Business & Economy

South Burlington-based tech company strikes landmark deal with UPS

Beta Technologies’ ALIA-250, which can take off and land vertically and then transition to long-range flight. Courtesy photo

Residents in the Burlington area are well acquainted with the F-35 fighter jets housed at Burlington International Airport, but it’s their quieter neighbors that are making waves in the world of aviation. 

They’re a pair of half-plane, half-helicopter aircraft developed by South Burlington-based Beta Technologies. They’re entirely electric, can travel up to 170 mph with a 250-mile range, and can take off and land vertically. 

Now, UPS has agreed to buy 10 of those aircraft, with the option to buy 150 more. It’s a deal that augurs well for the viability of electric aircraft, and local jobs. 

“We’re combining simple, elegant design and advanced technology to create a reliable aircraft with zero operational emissions that will revolutionize how cargo moves,” Kyle Clark, CEO and founder of Beta, said in a statement.

The Beta machines fall under the category of aircraft called eVTOL, which refers to electric aircraft that can make vertical takeoffs and landings.

That feature is particularly attractive in the delivery and transport industries. With vertical takeoff and landing capabilities, Beta’s aircraft don’t have to depend on airports, like the planes UPS now uses for express delivery. That cuts down on transit time, and makes delivery easier in rural areas. 

The Beta aircraft fully recharge in about an hour, and can carry about 1,400 pounds of cargo. As part of the deal, UPS will get access to Beta’s charging stations. 

“By utilizing vertical takeoffs and landings, we can turn relatively small spaces at existing UPS facilities into a micro air feeder network, without the noise or operating emissions of traditional aircraft,” Clark said.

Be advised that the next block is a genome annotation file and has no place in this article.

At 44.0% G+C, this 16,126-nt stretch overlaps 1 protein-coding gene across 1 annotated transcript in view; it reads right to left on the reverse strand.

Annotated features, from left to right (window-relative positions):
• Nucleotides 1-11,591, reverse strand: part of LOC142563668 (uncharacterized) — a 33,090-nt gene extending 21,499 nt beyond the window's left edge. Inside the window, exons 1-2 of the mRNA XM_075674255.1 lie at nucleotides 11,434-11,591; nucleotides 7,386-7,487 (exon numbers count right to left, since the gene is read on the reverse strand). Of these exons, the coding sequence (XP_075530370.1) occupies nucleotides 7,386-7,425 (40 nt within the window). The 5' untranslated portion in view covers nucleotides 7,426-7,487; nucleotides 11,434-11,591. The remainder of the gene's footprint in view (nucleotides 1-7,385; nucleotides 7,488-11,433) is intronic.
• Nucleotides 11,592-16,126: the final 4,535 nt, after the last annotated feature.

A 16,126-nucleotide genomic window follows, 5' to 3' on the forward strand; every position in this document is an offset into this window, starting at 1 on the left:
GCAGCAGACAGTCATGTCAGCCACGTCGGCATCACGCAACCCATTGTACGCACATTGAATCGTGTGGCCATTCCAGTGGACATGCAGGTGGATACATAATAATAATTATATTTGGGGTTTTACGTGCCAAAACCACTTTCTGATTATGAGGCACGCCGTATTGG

Clark, an entrepreneur and pilot, founded Beta Technologies in 2017, generating excitement among both amateur aircraft admirers and industry experts.

The company soon partnered with United Therapeutics, a biotechnology company based in Maryland and North Carolina, to build an early proof-of-concept prototype

That work earned Beta a $48 million contract with United Therapeutics to develop the two models, called Alia, that are currently in operation. United Therapeutics, a biotechnology company, sees the eVTOL aircraft as a way to efficiently deliver organs and tissues to hospitals. 

Beta has a “similarly sized contract” with the U.S. Air Force, Clark said, to aid in cargo and logistics. 

Though Beta leases a hangar at the airport in Plattsburgh, New York, the bulk of Beta’s growth seems poised to stay in Vermont. 

Clark said the company recently completed a 14,000-square-foot expansion of Beta’s hangar at Burlington International, and the company recently had a permit approved for an even larger addition. He also expects to expand Beta’s charging station production facility, located in Williston. 

Beta will look to add about 300 employees to its 200-strong workforce in the next few years, Clark said, in order to have the aircraft ready by 2024. That date is pending approval from the Federal Aviation Administration. 

“It’s not that challenging to build an aircraft to get it to fly,” Clark told VTDigger in 2018, “but to certify it and have it be an economically compelling product that people want to buy and operate … those are much more difficult goals.”

As companies like United Parcel Service invest in the technology, though, and production ramps up, the aircraft will only become more affordable to produce.

UPS has also begun investing in the electrification of its delivery fleet in partnership with Arrival, a software company based in London. 

The cost of the agreement with Beta has not been disclosed, but it’s “the first meaningful customer order in the electric-vertical aerospace aircraft space, and it’s a real order, and that differentiates us very quickly,” Clark told CNBC earlier this week.  

“These new aircraft will create operational efficiencies in our business, open possibilities for new services, and serve as a foundation for future solutions to reduce the emissions profile of our air and ground operation,” Juan Perez, chief information and engineering officer at UPS, said in a statement.

A flight simulator for Beta Technologies’ ALIA-250, which can take off and land vertically and then transition to long-range flight. Courtesy photo

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